Journey to Woody Fest
“This land is your land, this land is my land. From California, to the New York Island. From the redwood forest, to the gulf stream waters. This land was made for you and me.” -Woody Guthrie
While Dust Bowl droughts ravaged the once fertile farmland of the South, the landscape becoming less and less uninhabitable, Depression-era refugees and fed-up farmers sought shelter from the impending storm, heading West along The Mother Road (Route 66), in search of a better life with one voice singing out.
Woody Guthrie, aka The Dust Bowl Troubadour, walked what is today the back road of America with his fellow refugees, thousands of songs tumbling from his fascist-killing machine (his umber colored guitar) and tugging at their heartstrings.
And it’s here, in the birthplace of Guthrie, just 30 miles South of Route 66 in the small Oklahoma town of Okemah, that folk lovers gather once a year at the Woody Guthrie Folk Festival to pay tribute to America’s homegrown son.
Even Guthrie’s children gather at the festival (dubbed the Woody Fest) for four days and five nights of folk music rivalry complete with poetry readings, panel discussions, community outreach activities and of course music, with indoor and outdoor concerts spread throughout the town, this time with Arlo Guthrie commemorating his father’s 98th birthday by headlining the dimly-lit and surely intimate Crystal Theater.
Local Oklahoma boys the Red Dirt Rangers play every year, along with this years guests Stoney LaRue, Ellis Paul, Jimmy LaFave, Terri Hendrix with Lloyd Maines, Sam Baker, Audrey Auld, Annie Guthrie, the Burns Sisters, Butch Hancock, Jonathan Byrd, Susan Herndon and many, many more.
Not to be outdone by their father’s political stewardship, the Guthrie children have insisted from the beginning that the festival (now in its 13th year) be free of charge, with even the musicians donating their time. After all, it’s all about the music.
Okemah: Meldoy of a riot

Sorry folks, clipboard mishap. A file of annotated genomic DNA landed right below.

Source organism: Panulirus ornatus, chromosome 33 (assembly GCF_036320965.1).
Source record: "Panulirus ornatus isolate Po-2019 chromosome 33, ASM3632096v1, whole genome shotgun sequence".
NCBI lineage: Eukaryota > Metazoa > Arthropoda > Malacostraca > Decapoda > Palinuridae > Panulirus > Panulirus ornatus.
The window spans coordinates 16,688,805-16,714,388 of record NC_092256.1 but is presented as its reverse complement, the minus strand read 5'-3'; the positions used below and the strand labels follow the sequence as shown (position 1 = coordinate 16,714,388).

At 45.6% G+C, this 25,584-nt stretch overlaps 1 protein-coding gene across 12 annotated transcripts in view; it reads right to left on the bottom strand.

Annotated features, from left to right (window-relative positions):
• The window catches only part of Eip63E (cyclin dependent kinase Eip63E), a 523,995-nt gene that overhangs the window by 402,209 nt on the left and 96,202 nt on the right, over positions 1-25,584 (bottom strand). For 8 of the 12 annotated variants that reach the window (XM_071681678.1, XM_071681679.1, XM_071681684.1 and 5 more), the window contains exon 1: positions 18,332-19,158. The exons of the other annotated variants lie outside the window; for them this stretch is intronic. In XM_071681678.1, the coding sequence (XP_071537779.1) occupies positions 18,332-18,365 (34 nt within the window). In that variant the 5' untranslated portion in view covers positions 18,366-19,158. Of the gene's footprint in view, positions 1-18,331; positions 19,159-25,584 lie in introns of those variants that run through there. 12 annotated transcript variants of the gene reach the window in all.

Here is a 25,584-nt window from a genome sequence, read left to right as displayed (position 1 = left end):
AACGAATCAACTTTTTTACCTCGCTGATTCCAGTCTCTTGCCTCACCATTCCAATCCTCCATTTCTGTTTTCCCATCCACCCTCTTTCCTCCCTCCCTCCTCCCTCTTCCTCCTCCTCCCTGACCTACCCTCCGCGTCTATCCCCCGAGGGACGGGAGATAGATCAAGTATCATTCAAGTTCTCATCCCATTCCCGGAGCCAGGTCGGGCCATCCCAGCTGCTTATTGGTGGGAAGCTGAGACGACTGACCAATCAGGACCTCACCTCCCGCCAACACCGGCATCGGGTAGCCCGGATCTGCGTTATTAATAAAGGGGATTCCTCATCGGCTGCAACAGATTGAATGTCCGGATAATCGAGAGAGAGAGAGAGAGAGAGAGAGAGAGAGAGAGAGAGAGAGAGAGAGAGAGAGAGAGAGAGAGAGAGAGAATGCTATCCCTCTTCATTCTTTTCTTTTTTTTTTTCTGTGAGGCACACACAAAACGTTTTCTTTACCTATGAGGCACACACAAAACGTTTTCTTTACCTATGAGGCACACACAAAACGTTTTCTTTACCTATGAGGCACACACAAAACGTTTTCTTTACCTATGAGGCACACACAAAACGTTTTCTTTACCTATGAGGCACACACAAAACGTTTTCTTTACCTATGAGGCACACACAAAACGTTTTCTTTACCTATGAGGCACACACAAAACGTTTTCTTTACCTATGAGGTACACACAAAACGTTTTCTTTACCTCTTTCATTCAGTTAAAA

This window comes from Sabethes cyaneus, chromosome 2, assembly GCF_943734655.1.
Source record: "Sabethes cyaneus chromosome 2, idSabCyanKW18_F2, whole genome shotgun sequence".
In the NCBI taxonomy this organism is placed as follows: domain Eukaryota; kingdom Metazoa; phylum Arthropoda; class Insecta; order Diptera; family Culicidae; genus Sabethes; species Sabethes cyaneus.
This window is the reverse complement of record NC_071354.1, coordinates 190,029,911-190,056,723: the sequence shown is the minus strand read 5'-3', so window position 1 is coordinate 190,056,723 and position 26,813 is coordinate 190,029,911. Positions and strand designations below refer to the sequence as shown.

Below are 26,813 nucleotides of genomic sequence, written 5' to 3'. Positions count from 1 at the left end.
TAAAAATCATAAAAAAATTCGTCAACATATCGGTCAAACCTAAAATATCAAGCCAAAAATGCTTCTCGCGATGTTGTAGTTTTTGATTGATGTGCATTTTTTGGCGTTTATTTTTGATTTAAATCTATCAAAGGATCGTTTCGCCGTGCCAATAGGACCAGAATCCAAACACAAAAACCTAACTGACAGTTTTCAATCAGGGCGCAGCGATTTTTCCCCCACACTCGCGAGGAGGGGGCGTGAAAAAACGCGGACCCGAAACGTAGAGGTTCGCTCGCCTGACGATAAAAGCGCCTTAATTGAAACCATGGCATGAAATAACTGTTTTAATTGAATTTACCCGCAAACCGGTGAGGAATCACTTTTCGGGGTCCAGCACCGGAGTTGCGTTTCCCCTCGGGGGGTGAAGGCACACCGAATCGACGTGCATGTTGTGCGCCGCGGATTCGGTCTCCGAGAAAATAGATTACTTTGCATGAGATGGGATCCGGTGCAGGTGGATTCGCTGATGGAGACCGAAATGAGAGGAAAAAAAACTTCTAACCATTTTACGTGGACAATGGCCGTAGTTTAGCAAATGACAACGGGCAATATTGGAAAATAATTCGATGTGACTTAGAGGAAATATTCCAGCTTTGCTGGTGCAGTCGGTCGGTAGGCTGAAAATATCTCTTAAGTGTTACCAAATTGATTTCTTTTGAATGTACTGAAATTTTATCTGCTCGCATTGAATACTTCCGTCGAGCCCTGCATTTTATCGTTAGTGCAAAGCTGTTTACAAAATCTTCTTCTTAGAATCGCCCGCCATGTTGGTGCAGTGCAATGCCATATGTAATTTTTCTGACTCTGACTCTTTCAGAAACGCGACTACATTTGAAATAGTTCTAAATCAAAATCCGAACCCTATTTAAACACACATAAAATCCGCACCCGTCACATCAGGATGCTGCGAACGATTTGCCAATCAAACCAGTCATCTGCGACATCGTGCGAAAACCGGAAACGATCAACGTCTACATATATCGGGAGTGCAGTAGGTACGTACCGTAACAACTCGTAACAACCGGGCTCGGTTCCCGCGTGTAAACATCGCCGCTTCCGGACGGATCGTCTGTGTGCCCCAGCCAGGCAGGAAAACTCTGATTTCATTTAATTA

If you plan on ever attending the yearly festival, your jalopy in tow, there are some must-see landmarks along the way, but beware of the red dirt of the dust bowl ramblers still caked along the highway and the surely needed pitstop carwash.
A craved tree, located on 301 South First Street, marks the childhood home of Guthrie before it burned down. (Suggested reading: This land Was Made For You and Me).
A few blocks South on Broadway and Fourth Street, a statue and two murals commemorate the Dust Bowl Troubadour.
It is said there is a cemetery marker of Guthrie in the Okemah Cemetery on the first hill heading South of town on North Woody Guthrie Street. (Note: I searched in the pouring rain to no avail.)
Get yer kicks on Route 66
Commissioned in 1926, Route 66, a 2448 mile-long stretch of the American landscape, crossing eight states, from Chicago to California, and three time zones, is still home to soda pop shops and mom-and-pop gas stations/greasy spoons galore and Oklahoma boasts the longest segment of the original Route 66 (roughly 400 miles).
The Route 66 Museum, located on Route 66 in Clinton, Oklahoma, is littered with backroad memorabilia complete with kitschy road signs and 57 Chevys.
The Round Barn, located on Route 66 in Arcadia, Oklahoma, showcases the long-forgotten craftsmanship of yesterday’s America.
Pops, also in Arcadia, is a pit stop must, and boasts every kind of soda imaginable in glass bottles no less, everything from the mega caffeinated Jolt to Birch Beer, and don’t forget to gas up for the journey home.
13th Annual Woody Guthrie Folk Festival